There are two ways you can Add Value to improve your Client Retention
First off there are the traditional direct methods:
1 Direct Value Add
There are a whole range of areas where a supplier of products or services can add value to client relationships. There is of course the issue of striking the right balance between keeping a happy client and keeping a profitable client. The old adage of when something seems too good to be true (ie making super profits from a client outside of industry norms) in the vast majority of cases it is too good to be true. Sooner or later the client will find out that you have been exploiting them and the relationship will end on a sour note. You not only will have lost this client but also the benefit of any introductions that may have been forthcoming.
For ease of use I have put together a list below of ‘direct’ Value Adds that can be either given to a client with a view to developing your client retention strategy, or form part of a discussion when you are negotiating the terms of your agreement:
- Price reductions for increased turnover
- Enhanced service
- Direct point of contact
- Service level agreement
- Faster deliveries
- Service hotline
- Transparency – open book costings
- Price setting for defined period
- Bespoke service – let the customer design their own service or product
- We collect vs. you deliver
- We visit you for meetings
- Holding spares
- Offering on-site facilities, e.g. access to phone, copier, desk space, use of dining room, parking
- Use of your specialist equipment occasionally, for free or at reduced rate
- Access to your knowledge, experts, & reports you own
- Add-ons, upgrades, support contracts
- Free or reduced cost for training
Then we have the Indirect method of adding Value to customer relationships
2 Indirect Value Add
This is a more subtle, and potentially more valuable area of value add, where you adopt a policy of really listening to your customers, and picking up on their needs and concerns when you are in any form of interaction with them.
These issues can be from a wide range of areas, including:
A need for additional business management resource:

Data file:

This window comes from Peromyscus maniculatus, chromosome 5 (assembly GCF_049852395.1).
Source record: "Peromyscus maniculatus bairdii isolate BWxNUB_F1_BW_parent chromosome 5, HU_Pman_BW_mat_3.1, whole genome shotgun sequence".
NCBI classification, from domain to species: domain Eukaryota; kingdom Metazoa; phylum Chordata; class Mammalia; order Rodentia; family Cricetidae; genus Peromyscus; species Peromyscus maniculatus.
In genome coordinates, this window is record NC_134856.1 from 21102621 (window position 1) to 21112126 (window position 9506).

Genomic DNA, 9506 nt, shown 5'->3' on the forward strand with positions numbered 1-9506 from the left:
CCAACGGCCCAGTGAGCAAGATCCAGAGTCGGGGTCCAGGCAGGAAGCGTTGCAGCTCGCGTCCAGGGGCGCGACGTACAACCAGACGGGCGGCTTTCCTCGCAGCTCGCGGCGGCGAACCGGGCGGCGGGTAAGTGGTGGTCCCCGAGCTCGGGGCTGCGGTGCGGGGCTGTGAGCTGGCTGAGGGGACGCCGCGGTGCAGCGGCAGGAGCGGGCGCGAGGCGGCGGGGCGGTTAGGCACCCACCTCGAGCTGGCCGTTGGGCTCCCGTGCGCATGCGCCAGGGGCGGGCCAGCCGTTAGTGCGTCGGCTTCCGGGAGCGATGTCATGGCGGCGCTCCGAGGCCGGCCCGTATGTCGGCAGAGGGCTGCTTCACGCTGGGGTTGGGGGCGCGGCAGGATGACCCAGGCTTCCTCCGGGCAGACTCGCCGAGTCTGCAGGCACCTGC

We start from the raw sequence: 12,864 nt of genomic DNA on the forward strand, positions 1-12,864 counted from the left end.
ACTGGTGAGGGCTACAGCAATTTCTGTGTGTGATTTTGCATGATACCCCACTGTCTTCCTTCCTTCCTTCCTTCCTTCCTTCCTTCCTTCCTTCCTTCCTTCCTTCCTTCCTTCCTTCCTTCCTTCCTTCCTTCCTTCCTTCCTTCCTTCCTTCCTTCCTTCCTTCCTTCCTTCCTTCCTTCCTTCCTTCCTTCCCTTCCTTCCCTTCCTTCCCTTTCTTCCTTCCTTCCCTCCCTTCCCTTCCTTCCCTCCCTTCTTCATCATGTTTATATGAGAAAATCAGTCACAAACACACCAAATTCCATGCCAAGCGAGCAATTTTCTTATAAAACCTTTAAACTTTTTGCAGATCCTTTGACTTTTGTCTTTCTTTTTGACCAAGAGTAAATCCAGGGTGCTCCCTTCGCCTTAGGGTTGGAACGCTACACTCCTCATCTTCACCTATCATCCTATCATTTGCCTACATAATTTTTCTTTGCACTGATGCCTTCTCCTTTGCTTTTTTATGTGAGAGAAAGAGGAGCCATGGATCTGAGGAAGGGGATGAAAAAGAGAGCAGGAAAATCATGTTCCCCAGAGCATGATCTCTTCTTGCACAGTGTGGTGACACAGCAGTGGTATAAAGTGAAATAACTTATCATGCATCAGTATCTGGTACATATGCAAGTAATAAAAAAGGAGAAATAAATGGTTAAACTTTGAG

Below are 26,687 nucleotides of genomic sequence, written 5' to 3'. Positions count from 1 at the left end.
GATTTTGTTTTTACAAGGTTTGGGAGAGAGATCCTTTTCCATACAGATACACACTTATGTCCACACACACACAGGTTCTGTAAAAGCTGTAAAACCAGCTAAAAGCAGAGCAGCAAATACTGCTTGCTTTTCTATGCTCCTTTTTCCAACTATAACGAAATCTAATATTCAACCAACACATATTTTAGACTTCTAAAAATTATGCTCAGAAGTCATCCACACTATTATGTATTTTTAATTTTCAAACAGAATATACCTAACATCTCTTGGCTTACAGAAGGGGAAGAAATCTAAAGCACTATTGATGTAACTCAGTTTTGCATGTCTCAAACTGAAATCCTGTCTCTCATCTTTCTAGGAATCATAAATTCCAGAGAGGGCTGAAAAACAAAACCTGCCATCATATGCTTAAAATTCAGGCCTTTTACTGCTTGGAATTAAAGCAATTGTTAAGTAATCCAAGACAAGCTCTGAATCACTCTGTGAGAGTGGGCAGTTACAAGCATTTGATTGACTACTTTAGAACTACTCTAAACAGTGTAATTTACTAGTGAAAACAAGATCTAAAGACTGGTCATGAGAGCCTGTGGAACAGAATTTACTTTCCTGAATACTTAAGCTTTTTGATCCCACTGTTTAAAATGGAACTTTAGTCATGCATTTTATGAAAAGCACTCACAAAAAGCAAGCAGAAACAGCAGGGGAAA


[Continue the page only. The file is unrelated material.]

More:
This could be anything from assistance with business strategy, a new project, an existing project that has gone wrong, a potential acquisition or assistance with some people issues etc etc
Additional or replacement finance:
This could be additional finance needed to fund growth, working capital finance or the securing of replacement facilities when the current funding agreement is coming to an end.
Cash flow pressures:
It may be that the customer is experiencing cash flow pressures due to late payment, a bad debt(s) or a decline in margins or turnover? This will result in additional pressure from creditors, often from HMRC or major suppliers, which could result in the failure of the business and the loss of your valued customer.
We all like to be put in contact with someone who can help with particular issues or problems. Especially when this introduction is to a trusted resource who will be able to immediately relieve any pain we are experiencing and work with us to restore or improve our previous situation. This is particularly the case when we are able to talk direct with the potential resource to establish for ourselves, without it costing us anything, to find out how they might be able to help.
New roof on our house – an example of this ADDED VALUE is with a consulting engineer we are using at the moment who has been recommended by an architect friend. He has come out to see us and given us his professional view on how we should progess at no cost. This has proved incredibly valuable. We will be going ahead and using his services to assist in the management of our new roof. We are very grateful to our friend for introducing him and will be doing more business with him in the future.
If you have any comments on this article or would like to discuss any aspect of it please contact me at email@example.com or on 0845 689 8750.
John Thompson is Managing Director and founder of Trans Capital Associates
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